With all the news about offshore wind, you might think that there aren’t many opportunities for innovation around wind on land.
Fortunately, there’s a lot still to be done, especially in hilly or mountainous terrain, or areas that are prone to turbine blade icing or instrument icing.
We’ve just published a review of the challenges and associated R&D needs in our new paper, “Research challenges and needs for the deployment of wind energy in hilly and mountainous regions”, published today by Wind Energy Science. You can download it for free, here.
Although it’s targeted towards national funding agencies and R&D organisations, we’ve noted a lot of R&D that might be good targets for startups to convert into products. Although they might not make you into a unicorn, there’s definite opportunities for growth, especially if you are an early mover in an area. Add in the highly regional nature of mountainous terrain, and you get some quite defendable markets.
Please take a look and share any thoughts you might have!
With many thanks to my coauthors Sarah Barber, Alexander Stoekl, Helmut Frank, and Timo Karlsson.
I am working for Goldwind now, the OEM in China. I have read this paper for like 3 times and nearly highlighted every single word It’s because that the challenges and needs you mentioned in this paper is really what we are facing. I didn’t do the statistic but I believe terrain in China is far more complex than global average. During the last 2 decades, almost a hundred thousand turbines were installed in hilly regions in China. So what my colleagues are working very hard for is to find better resources and to design wind turbine types that are more suitable for complex terrains, just like what your paper pointed out.
Besides complex terrains, I would like to share something more about the China market. To make China a carbon-neutral society by 2060, a huge amout of wind farms has to be built every year forward. But where? The gov has released a very clear message that most new wind/solar farms should be developed in deserts. So I can see a lack in the knowledge and experience for resource characteristics and operational conditions in deserts. Do you have any thoughts about that?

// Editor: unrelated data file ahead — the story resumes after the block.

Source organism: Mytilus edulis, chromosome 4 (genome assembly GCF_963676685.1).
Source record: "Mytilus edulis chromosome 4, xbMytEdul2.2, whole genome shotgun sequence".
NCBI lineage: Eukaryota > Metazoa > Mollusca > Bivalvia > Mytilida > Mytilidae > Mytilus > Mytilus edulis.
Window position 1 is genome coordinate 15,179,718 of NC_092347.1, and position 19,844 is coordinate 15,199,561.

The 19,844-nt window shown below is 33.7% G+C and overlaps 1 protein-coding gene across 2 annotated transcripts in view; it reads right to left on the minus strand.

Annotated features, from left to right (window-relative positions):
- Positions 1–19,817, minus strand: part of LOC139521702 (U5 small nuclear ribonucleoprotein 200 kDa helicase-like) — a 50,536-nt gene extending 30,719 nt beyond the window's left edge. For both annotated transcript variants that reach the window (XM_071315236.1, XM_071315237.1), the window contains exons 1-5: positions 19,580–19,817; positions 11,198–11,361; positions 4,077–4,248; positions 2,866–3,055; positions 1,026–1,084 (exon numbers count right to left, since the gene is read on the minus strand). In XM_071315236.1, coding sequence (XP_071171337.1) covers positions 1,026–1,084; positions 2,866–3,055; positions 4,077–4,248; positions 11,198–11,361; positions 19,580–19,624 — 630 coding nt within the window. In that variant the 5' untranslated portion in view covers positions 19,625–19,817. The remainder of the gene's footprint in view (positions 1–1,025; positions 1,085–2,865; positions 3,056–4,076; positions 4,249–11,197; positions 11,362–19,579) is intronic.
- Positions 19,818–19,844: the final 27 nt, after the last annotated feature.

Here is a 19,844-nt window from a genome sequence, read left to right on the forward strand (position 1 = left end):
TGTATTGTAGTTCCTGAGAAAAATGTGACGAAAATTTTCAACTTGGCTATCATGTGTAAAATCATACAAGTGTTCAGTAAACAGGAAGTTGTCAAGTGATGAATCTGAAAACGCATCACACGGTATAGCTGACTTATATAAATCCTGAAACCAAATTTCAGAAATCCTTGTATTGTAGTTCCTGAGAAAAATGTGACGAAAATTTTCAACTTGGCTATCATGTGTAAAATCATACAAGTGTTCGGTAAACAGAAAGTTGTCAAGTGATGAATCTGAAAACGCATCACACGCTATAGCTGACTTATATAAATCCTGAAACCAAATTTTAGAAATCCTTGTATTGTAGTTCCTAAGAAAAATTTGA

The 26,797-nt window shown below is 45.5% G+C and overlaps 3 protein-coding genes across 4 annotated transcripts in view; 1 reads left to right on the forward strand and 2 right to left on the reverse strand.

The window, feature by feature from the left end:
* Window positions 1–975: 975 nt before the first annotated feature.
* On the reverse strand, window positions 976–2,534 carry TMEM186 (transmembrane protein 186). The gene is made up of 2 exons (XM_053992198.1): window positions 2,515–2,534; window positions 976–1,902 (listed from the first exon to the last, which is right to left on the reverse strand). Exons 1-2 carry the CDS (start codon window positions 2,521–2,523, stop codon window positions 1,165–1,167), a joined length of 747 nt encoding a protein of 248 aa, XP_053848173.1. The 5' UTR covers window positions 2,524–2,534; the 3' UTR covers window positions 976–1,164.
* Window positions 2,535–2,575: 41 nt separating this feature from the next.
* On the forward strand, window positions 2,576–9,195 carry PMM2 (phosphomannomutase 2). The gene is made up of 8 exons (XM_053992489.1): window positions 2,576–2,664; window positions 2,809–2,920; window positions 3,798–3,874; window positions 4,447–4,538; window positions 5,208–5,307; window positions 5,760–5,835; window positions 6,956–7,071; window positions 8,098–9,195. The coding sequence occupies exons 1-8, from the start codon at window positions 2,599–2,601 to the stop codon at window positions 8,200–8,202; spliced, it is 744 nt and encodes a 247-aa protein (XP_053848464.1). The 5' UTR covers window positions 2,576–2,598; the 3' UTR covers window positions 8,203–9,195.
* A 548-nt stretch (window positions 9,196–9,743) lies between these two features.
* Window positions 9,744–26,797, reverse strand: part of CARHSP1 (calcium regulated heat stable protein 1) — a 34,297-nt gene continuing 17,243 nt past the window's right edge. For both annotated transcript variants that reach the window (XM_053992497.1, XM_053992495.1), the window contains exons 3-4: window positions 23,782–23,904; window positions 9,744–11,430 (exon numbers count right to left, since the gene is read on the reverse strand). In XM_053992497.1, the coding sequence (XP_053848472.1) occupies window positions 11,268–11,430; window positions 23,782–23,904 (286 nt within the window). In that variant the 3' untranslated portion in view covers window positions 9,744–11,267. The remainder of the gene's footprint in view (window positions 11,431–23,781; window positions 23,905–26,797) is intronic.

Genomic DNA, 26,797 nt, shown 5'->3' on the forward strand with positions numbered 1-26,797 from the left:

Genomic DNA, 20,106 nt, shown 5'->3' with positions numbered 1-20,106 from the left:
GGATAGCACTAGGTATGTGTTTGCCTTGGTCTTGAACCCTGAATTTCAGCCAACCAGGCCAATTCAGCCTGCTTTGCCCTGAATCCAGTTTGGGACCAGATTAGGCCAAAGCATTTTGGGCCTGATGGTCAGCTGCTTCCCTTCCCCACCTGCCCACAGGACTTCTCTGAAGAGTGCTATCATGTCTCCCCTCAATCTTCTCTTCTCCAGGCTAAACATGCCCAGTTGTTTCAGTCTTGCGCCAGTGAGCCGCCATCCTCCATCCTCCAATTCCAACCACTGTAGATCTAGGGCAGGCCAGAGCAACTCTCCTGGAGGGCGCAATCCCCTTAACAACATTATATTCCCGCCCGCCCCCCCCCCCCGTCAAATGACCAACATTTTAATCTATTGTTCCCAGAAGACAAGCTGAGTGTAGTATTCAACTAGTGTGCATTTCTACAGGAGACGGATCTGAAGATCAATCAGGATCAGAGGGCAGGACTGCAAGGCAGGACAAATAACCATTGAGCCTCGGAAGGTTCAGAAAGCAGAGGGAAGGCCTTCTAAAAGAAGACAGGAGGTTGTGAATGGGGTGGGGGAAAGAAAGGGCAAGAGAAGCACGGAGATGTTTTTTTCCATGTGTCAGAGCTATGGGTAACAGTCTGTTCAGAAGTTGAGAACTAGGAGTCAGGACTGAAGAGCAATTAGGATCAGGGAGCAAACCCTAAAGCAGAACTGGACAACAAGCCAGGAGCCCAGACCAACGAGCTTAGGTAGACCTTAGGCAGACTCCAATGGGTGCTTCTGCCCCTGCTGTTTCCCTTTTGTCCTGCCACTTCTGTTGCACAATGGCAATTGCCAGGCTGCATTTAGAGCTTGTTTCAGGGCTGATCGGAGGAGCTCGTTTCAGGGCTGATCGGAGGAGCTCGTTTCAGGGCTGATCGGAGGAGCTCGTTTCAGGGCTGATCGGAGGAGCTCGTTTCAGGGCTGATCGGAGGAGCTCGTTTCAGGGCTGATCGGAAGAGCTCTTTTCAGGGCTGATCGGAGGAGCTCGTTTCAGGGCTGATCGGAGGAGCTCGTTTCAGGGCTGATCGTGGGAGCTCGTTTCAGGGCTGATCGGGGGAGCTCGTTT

That’s a really good question about deserts. I’ve not personally looked at wind energy in deserts as a theme, so I asked this question on LinkedIn; we’ll see if anyone has ideas to share.
To me, the question is a combination of “how different are deserts from other operating climates?” and “what experience can we transfer in from other scientific and engineering disciplines”.
There’s a couple of things that spring to mind:
I wonder how applicable the IEC operating conditions standards are in these locations? Do we have enough wind profile observations to answer this question?
Deserts are by definition very dry surfaces and there are usually clear skies, so there must be a big daily variation in the boundary layer structure. That means lots of potential for low level jets and coherent turbulence overnight that could be quite challenging for turbines. Do we ever see high blade root load alarms in those areas? It could be related. I’m aware of lots of research on this in the US, but haven’t seen anything in the journals about China or central Asian deserts.
Simple things like drifting sand and soil can be a pain for operating facilities. They clog filters, get in seals, and obscure roads. It all adds to costs and can reduce reliability. There’s been a fair amount of research on this and it can be managed. It can also potentially be mitigated through ground-cover planting. But, again, no idea if this has been researched directly. It can definitely be transferred over from the snow and earth science communities, though.
Small particles (a few tens of microns in size) can become suspended. This means that they basically fly through the air up to several hundred meters up. I wonder if these cause blade erosion? The small particles will certainly get everywhere. Do technicians report seeing small piles of very fine sand in the nacelles or towers at all?
Drifting and suspended sand and earth will get on PV panels and impact their performance. I know this has been looked at a lot in the US, and maybe there is experience that can be transferred there? We should ask my old colleagues at NREL
I’m really curious to hear experiences from people who’ve worked in drier areas.
Thanks for all these good ideas. For 1 and 2, I will have a look at our mast database. I think there are a few profile observations that can be used for this study, but the problem is probably the height. Most of them are under 90m. Do you think a scanning lidar with RHI can give us more information about wind conditions in desert? For 3, I have seen some work about using SAR satellite imageries to detect sand dune moving. Not sure if this data is ready to use for wind industry. For 4, we do have found quite heavy blade soiling problem in some high Air Quality Index regions like eastern China with dense population and heavy industries. Perheps that will happen in deserts.
Thank you again and I will update the post in I find something new from our wind resource assessment data and daily operating data.